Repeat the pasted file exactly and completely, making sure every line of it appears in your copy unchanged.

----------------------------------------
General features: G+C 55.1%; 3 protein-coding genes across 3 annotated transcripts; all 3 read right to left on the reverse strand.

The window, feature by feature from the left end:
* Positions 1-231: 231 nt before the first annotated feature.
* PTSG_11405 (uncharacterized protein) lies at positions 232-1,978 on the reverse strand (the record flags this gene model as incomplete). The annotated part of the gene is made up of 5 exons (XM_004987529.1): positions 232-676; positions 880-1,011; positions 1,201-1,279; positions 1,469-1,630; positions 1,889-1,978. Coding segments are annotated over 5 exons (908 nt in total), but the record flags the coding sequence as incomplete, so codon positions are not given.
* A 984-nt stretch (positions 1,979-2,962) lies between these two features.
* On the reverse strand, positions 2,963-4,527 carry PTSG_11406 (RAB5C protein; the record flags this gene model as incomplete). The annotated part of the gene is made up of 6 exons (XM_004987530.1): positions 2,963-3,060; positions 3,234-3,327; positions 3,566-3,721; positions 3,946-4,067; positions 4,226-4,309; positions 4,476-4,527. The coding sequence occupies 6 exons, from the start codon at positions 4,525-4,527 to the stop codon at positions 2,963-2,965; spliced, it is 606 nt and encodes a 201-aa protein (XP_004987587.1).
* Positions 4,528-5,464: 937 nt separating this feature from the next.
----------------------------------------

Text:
General features: G+C 55.1%; 3 protein-coding genes across 3 annotated transcripts; all 3 read right to left on the reverse strand.

The window, feature by feature from the left end:
* Positions 1-231: 231 nt before the first annotated feature.
* PTSG_11405 (uncharacterized protein) lies at positions 232-1,978 on the reverse strand (the record flags this gene model as incomplete). The annotated part of the gene is made up of 5 exons (XM_004987529.1): positions 232-676; positions 880-1,011; positions 1,201-1,279; positions 1,469-1,630; positions 1,889-1,978. Coding segments are annotated over 5 exons (908 nt in total), but the record flags the coding sequence as incomplete, so codon positions are not given.
* A 984-nt stretch (positions 1,979-2,962) lies between these two features.
* On the reverse strand, positions 2,963-4,527 carry PTSG_11406 (RAB5C protein; the record flags this gene model as incomplete). The annotated part of the gene is made up of 6 exons (XM_004987530.1): positions 2,963-3,060; positions 3,234-3,327; positions 3,566-3,721; positions 3,946-4,067; positions 4,226-4,309; positions 4,476-4,527. The coding sequence occupies 6 exons, from the start codon at positions 4,525-4,527 to the stop codon at positions 2,963-2,965; spliced, it is 606 nt and encodes a 201-aa protein (XP_004987587.1).
* Positions 4,528-5,464: 937 nt separating this feature from the next.